How often do you consider your nose, the way things smell, or how smells affect you?  There can be little doubt, that of all our senses, olfactory receives the least conscious thought on any given day.  In fact, humans have a distain of their own human smell, as we all are aware of the great amount of daily effort to remove all trace of human scent.  Language reflects a human preference to sight over smell with the phrase “I see” to mean I understand, whereas, “something smells” to mean that something is wrong.  D. Michael Stoddart attempts to explore this lack of conscious thought of the nose, why humans have a complex relationship with how we feel about how things smell, and our own human scent.  Stoddart takes a multidisciplinary approach in his book in attempting to analyze the role olfactory plays in human biology, culture, psychology, and evolutionary history. 

Stoddard begins with a fairly technical explanation of how the olfactory bulb is connected to the brain of various creatures, including humans.  It is well known that other animals use scent, and sexual attractants to aid in reproduction.  In fact, olfactory is often critical to reproduction, and in some species sexual development and maturation.  Experiments on mice that have their olfactory bulb removed results in the mice having no interest in sex, and other hormonal effects.  Whether such sexual and behavioral disruption is effected in humans is unknown (as it would unethical to remove the olfactory bulb in a person), however, it is suspected that such an effect may occur.  Indeed, the olfactory bulb, which is in the highest passage of the nose, shares a special connection with both the pituitary gland as well as deepest parts of the brain that control emotion.  It would seem the unique feelings that can arise from a scent are the result of this nose-emotional brain connection.  Our eyes and ears lack this direct connection to the emotional brain as the sensory information from the eyes and ears are filtered through the neocortex (conscious brain) before any emotion can be triggered. 

Beyond our olfactory sense being different from our eyes and ears the question is raised, for what purposes does our nose continue to play in human life?  The human body, more than any other primate, contains more scent glands, focused in greatest number in the pubic region, axillary (armpit) region, and face.  That we develop pubic and axillary hair at puberty and that hair excels at increasing the surface area for scents to be release, it would seem that “goat under the armpit” or “flower of youth” scent is directly tied, at least, to sexual maturity and notification of sexual maturity.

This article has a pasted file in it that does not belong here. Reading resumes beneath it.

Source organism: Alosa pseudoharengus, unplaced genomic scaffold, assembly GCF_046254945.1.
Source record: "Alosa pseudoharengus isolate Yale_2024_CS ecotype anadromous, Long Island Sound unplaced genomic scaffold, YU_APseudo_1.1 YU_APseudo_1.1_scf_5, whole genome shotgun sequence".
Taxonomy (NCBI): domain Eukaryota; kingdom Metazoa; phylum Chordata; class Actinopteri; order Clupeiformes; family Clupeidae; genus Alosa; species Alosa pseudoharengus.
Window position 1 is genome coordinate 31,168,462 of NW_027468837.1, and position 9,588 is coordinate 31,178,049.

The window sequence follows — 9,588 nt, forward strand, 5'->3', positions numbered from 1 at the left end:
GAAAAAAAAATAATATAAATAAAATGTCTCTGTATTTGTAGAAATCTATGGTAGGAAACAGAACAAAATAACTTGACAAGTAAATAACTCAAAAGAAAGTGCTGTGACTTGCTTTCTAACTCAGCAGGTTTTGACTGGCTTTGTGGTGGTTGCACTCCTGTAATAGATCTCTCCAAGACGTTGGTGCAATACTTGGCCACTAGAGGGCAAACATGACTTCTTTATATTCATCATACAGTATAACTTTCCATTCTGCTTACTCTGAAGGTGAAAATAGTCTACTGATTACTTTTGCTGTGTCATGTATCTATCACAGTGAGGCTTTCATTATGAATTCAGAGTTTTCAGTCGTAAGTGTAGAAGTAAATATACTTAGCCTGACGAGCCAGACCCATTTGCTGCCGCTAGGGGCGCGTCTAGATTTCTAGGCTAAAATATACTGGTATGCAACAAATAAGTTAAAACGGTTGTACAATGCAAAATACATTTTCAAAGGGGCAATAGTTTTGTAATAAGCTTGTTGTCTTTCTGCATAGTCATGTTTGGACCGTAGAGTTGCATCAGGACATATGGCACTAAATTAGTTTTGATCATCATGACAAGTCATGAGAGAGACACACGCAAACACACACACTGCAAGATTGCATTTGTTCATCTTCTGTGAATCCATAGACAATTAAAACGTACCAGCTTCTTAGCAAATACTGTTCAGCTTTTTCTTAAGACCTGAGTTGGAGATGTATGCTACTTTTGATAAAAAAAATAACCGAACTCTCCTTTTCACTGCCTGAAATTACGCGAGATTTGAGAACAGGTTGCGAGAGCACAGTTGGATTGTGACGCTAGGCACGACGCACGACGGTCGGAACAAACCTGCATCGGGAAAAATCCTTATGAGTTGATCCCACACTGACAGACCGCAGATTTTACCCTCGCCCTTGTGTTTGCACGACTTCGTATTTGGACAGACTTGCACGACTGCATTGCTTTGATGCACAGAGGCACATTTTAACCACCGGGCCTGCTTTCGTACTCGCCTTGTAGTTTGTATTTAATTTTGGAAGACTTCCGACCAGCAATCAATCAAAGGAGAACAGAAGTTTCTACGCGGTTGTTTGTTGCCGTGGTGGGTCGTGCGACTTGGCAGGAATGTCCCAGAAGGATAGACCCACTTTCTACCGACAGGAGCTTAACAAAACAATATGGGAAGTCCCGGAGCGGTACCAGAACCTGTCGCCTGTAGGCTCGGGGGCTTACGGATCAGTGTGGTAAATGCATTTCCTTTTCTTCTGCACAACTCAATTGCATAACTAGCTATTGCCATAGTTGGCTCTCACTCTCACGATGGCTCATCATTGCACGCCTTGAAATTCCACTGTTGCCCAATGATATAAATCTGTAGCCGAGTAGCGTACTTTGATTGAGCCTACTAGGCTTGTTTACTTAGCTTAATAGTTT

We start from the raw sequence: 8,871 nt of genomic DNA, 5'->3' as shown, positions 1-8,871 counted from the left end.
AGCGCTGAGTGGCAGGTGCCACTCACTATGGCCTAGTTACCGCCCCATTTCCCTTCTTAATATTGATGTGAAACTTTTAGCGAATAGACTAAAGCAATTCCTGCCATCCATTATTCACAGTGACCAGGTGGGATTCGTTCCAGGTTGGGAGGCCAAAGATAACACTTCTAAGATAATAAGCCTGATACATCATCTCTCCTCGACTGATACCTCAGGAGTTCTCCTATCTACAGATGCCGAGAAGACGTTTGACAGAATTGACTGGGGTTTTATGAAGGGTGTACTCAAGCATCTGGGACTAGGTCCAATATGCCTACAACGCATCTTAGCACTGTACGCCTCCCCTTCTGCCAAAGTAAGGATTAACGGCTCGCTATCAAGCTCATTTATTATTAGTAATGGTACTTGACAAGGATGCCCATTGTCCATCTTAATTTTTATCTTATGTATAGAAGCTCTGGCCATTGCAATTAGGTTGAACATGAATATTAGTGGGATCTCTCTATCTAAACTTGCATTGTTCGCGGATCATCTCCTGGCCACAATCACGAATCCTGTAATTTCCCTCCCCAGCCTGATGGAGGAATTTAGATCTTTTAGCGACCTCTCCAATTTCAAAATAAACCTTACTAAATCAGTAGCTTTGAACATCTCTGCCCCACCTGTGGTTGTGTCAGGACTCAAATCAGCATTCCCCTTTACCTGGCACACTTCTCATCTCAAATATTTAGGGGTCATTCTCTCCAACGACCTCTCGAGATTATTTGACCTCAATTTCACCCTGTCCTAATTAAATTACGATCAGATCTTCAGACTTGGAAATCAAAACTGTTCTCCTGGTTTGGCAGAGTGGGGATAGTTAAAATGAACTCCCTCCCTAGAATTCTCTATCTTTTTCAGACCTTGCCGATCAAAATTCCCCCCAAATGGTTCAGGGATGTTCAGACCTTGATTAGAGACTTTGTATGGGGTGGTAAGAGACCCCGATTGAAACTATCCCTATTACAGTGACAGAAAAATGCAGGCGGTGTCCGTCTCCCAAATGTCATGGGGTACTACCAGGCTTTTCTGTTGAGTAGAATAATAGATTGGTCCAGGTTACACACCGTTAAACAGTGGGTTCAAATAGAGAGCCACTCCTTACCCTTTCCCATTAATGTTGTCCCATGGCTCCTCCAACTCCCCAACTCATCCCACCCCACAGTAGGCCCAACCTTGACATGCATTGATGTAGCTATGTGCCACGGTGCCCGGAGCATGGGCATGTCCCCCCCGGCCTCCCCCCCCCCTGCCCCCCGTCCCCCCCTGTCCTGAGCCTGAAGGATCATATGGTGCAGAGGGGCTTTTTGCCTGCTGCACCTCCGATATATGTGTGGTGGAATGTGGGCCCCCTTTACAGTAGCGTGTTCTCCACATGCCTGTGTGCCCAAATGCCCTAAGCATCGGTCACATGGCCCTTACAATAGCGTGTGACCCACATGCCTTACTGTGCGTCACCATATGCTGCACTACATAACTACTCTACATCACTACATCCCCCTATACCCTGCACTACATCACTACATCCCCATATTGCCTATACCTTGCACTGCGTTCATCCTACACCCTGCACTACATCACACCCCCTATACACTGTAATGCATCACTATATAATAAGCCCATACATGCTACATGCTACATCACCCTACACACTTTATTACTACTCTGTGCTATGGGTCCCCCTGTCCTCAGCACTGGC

So then, why do we have such disgust with our own odor, and where did the custom of scenting ourselves with perfumes come about.  One interesting aspect of human females is that ovulation is concealed and kept secret from males, whereas in other primates, it is not.  Also, humans, although subject to debate, form monogamous (or at least serial monogamous) relationships in a “gregarious” group.  One theory for this type of relationship to work in a group is that ovulation must be kept secret from males.  Thus, courting behavior will result and force the male to invest time with the female thereby increasing the likelihood that the male will stay with the female throughout the duration of the pregnancy and the resulting 10-15+ years until the offspring reaches adulthood.  One theory of the use of perfume, is that the sexual attractants of plants and animals that do mimic human body odor, was applied to scramble any fertility signals given away by human odor.  

It is clear from the book, that Stoddard is only scratching the surface of the role of scent and human odor.  Although we may think that the nose is a primitive organ and merely a vestigial sense, it is clear that the olfactory sense and our numerous scent glands endured to play a role in the behavior and development of modern humans.  Although, much of the book focuses on the likely sexual connection between humans and scent, it is interesting that the nose is also a direct gateway to emotional parts of the brain.  This likely accounts for the unique feeling that comes about when a scent triggers a memory.  

One final theory worth mentioning is that although human scent may no longer advertise sexual readiness (ovulation), human scent may rather be a way to promote pair bonding, and monogamy through strong emotional attachment.  Could this then account for the ever increasing divorce rates in the last 100 years in Western cultures, where we cleanse, deodorize, engage in depilatory activities; that our ever increasing lack of scent makes it ever easier to break the pair bond?  So ladies and gentlemen, perhaps the best way to keep your significant other is to throw out the soap, deodorant and razors.